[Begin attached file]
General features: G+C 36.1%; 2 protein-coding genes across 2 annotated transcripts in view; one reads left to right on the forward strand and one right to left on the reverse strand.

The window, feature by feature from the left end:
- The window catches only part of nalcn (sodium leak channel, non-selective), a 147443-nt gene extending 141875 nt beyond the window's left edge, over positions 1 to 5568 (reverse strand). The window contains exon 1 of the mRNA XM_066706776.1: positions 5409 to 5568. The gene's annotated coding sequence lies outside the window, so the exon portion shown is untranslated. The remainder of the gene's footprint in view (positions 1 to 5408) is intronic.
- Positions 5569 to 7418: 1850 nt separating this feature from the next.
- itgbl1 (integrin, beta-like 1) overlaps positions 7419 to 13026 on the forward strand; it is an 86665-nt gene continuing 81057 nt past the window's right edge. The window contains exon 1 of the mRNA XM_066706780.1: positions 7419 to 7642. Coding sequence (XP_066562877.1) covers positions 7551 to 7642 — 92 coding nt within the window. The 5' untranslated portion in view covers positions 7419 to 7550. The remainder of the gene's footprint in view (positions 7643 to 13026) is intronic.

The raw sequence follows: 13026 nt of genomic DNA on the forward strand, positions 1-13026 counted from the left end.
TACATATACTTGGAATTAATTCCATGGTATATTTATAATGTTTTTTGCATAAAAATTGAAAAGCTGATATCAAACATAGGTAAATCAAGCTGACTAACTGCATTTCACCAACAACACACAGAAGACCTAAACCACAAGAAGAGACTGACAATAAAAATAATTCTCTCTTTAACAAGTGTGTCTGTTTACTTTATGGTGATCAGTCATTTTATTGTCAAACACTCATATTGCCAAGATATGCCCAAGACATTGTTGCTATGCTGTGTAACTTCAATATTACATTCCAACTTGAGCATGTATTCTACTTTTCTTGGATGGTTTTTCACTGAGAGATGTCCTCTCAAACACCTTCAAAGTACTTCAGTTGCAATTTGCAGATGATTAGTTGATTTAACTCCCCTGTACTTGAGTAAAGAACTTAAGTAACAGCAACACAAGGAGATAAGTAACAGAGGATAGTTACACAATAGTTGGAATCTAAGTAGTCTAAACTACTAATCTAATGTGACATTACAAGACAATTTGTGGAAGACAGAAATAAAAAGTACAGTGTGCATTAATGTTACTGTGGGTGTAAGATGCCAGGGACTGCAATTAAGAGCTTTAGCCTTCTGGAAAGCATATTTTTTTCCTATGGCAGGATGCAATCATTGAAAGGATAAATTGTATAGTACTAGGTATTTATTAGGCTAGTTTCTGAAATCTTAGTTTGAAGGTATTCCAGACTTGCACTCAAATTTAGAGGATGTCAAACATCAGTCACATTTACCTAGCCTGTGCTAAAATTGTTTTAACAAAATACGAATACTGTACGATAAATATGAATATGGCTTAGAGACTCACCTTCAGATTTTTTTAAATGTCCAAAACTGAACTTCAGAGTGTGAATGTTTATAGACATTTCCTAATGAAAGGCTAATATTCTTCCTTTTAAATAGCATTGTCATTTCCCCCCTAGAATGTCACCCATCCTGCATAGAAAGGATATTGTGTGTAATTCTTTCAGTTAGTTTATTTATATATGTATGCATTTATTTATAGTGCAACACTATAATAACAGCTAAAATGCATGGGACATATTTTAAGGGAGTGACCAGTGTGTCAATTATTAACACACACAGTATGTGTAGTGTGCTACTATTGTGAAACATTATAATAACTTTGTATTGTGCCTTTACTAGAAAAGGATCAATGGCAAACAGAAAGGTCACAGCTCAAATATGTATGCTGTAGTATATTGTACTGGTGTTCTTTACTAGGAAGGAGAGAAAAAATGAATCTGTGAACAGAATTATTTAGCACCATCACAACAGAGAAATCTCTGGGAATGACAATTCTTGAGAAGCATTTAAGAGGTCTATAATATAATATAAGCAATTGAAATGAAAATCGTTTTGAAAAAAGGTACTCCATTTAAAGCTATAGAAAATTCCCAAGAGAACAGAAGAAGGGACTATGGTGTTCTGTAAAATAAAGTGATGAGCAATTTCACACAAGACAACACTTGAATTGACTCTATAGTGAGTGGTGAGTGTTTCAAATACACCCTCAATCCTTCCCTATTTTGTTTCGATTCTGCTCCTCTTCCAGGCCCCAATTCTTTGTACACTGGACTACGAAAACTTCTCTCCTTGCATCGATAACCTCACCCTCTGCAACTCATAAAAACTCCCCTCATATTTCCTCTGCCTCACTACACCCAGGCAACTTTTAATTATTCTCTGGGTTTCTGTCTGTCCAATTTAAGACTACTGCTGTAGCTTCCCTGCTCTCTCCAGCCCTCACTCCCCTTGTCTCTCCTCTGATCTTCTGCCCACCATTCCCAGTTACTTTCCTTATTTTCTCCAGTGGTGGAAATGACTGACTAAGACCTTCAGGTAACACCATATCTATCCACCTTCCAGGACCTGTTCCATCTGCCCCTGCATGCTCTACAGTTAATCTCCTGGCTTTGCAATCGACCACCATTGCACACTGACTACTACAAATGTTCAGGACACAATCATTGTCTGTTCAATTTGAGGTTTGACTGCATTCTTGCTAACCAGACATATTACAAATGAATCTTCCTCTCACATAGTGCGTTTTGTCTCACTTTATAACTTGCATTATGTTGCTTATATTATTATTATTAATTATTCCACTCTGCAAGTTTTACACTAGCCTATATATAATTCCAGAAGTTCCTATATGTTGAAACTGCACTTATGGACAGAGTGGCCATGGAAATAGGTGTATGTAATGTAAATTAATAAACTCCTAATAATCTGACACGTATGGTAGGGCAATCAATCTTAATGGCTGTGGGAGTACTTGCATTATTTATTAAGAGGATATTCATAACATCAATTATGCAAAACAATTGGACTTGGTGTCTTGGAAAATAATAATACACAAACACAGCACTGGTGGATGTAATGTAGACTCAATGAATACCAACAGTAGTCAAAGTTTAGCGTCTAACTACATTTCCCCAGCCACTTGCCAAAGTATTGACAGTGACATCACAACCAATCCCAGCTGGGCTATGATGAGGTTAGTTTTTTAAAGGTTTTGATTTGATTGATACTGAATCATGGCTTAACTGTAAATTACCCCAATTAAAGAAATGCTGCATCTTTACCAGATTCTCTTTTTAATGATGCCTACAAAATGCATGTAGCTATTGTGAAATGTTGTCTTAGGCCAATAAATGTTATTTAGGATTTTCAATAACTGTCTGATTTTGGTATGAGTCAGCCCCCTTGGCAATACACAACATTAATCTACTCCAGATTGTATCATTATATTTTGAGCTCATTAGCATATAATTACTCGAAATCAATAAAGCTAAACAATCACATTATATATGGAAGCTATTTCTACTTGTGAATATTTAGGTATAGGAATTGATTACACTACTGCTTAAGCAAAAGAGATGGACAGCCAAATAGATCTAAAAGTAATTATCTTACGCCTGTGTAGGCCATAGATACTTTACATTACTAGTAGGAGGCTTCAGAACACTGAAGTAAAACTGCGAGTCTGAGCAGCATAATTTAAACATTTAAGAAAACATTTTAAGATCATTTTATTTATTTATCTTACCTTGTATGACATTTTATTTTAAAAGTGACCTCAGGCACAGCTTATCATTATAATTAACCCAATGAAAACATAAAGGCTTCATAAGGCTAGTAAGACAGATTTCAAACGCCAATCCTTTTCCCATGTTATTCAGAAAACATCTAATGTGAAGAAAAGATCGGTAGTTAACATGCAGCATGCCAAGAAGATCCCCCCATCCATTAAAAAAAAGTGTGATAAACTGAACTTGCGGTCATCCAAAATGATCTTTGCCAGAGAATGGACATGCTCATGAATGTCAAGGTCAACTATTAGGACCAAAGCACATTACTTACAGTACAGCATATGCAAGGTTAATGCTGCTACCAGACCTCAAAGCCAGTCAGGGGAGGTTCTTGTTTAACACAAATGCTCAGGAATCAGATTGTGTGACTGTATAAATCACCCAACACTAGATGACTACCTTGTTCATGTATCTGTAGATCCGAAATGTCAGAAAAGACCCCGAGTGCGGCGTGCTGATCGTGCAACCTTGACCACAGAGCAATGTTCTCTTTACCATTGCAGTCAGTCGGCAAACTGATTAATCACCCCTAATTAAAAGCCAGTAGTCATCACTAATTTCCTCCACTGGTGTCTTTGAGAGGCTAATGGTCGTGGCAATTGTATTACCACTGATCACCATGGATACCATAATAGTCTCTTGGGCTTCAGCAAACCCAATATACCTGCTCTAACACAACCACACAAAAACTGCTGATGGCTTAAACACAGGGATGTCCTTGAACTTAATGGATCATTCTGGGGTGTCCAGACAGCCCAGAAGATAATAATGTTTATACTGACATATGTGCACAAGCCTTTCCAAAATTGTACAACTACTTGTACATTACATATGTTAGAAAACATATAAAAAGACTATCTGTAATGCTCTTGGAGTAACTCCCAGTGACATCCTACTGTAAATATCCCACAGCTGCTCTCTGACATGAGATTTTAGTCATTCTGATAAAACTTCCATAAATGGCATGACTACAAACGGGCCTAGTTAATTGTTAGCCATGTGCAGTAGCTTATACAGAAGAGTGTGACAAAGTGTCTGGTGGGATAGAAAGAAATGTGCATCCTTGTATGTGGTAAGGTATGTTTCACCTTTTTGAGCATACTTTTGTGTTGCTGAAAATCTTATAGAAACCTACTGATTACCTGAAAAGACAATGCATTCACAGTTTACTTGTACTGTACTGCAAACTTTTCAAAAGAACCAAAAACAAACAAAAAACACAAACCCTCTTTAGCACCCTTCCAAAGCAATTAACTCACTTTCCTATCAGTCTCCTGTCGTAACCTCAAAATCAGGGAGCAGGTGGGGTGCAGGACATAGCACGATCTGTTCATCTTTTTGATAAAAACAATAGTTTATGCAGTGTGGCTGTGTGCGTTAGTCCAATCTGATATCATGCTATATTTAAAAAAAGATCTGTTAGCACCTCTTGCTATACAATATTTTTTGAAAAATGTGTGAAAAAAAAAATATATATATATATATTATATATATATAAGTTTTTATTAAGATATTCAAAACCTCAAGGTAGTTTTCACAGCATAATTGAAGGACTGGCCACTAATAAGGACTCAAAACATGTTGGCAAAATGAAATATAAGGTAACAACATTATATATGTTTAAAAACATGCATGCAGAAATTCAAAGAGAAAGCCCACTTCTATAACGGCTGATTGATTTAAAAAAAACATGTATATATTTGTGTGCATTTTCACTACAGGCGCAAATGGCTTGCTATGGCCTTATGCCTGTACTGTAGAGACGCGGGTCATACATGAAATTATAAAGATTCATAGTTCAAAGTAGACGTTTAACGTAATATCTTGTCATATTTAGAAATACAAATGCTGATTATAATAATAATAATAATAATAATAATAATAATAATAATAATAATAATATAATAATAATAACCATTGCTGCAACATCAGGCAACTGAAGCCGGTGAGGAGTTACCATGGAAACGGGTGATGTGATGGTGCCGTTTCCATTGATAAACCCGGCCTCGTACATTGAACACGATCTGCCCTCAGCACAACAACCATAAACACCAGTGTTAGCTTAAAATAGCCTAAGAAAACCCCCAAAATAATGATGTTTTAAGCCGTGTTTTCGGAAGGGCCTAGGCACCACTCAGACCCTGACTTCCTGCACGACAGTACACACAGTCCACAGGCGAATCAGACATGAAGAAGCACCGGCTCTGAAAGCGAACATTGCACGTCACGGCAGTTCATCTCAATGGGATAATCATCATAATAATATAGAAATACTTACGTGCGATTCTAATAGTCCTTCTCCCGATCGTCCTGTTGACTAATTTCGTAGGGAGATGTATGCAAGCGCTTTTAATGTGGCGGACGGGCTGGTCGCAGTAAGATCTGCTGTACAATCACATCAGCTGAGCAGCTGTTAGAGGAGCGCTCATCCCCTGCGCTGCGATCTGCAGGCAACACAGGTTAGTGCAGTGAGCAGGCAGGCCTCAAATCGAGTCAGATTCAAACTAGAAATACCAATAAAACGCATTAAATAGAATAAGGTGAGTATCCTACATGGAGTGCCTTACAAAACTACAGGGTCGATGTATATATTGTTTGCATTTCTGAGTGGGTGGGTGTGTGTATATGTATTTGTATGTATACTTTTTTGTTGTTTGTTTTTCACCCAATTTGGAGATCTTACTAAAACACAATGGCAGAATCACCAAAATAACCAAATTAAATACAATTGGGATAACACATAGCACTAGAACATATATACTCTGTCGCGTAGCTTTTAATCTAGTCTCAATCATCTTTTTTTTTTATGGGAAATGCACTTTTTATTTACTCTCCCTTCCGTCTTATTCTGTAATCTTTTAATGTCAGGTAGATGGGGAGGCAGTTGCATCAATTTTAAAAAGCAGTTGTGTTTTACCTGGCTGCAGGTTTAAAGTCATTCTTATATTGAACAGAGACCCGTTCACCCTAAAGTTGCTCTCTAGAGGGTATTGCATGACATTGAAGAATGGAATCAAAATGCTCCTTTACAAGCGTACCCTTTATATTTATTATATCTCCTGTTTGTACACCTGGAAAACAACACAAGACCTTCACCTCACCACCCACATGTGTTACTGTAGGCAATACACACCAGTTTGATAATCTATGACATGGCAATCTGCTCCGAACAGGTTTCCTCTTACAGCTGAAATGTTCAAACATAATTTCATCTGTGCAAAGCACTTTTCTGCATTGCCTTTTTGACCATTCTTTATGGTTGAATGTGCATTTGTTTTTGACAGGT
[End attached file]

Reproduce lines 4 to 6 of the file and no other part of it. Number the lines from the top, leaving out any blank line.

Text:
- Positions 5569 to 7418: 1850 nt separating this feature from the next.
- itgbl1 (integrin, beta-like 1) overlaps positions 7419 to 13026 on the forward strand; it is an 86665-nt gene continuing 81057 nt past the window's right edge. The window contains exon 1 of the mRNA XM_066706780.1: positions 7419 to 7642. Coding sequence (XP_066562877.1) covers positions 7551 to 7642 — 92 coding nt within the window. The 5' untranslated portion in view covers positions 7419 to 7550. The remainder of the gene's footprint in view (positions 7643 to 13026) is intronic.

The raw sequence follows: 13026 nt of genomic DNA on the forward strand, positions 1-13026 counted from the left end.